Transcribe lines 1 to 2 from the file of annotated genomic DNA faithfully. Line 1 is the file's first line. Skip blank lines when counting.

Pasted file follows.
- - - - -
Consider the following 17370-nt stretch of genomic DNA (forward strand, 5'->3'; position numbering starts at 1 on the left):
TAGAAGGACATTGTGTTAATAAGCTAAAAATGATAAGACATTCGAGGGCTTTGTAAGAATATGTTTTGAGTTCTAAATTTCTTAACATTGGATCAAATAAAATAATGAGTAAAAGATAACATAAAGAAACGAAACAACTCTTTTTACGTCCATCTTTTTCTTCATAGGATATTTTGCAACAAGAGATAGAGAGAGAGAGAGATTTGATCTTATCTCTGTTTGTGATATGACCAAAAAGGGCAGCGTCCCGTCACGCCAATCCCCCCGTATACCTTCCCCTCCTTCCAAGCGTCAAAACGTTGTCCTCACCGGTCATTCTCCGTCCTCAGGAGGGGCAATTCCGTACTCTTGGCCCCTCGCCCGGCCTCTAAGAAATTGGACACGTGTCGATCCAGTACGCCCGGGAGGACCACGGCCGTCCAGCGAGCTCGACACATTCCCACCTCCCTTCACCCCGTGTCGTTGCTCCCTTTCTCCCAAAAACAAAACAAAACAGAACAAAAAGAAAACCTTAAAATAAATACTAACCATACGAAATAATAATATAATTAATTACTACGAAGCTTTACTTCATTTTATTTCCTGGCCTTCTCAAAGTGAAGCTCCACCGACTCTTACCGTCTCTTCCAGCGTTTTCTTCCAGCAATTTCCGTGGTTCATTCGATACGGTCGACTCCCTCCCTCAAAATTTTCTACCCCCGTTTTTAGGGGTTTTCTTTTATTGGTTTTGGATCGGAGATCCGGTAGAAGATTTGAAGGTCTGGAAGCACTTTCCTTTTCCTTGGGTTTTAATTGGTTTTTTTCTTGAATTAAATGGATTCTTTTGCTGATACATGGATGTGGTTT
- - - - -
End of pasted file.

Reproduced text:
Consider the following 17370-nt stretch of genomic DNA (forward strand, 5'->3'; position numbering starts at 1 on the left):
TAGAAGGACATTGTGTTAATAAGCTAAAAATGATAAGACATTCGAGGGCTTTGTAAGAATATGTTTTGAGTTCTAAATTTCTTAACATTGGATCAAATAAAATAATGAGTAAAAGATAACATAAAGAAACGAAACAACTCTTTTTACGTCCATCTTTTTCTTCATAGGATATTTTGCAACAAGAGATAGAGAGAGAGAGAGATTTGATCTTATCTCTGTTTGTGATATGACCAAAAAGGGCAGCGTCCCGTCACGCCAATCCCCCCGTATACCTTCCCCTCCTTCCAAGCGTCAAAACGTTGTCCTCACCGGTCATTCTCCGTCCTCAGGAGGGGCAATTCCGTACTCTTGGCCCCTCGCCCGGCCTCTAAGAAATTGGACACGTGTCGATCCAGTACGCCCGGGAGGACCACGGCCGTCCAGCGAGCTCGACACATTCCCACCTCCCTTCACCCCGTGTCGTTGCTCCCTTTCTCCCAAAAACAAAACAAAACAGAACAAAAAGAAAACCTTAAAATAAATACTAACCATACGAAATAATAATATAATTAATTACTACGAAGCTTTACTTCATTTTATTTCCTGGCCTTCTCAAAGTGAAGCTCCACCGACTCTTACCGTCTCTTCCAGCGTTTTCTTCCAGCAATTTCCGTGGTTCATTCGATACGGTCGACTCCCTCCCTCAAAATTTTCTACCCCCGTTTTTAGGGGTTTTCTTTTATTGGTTTTGGATCGGAGATCCGGTAGAAGATTTGAAGGTCTGGAAGCACTTTCCTTTTCCTTGGGTTTTAATTGGTTTTTTTCTTGAATTAAATGGATTCTTTTGCTGATACATGGATGTGGTTT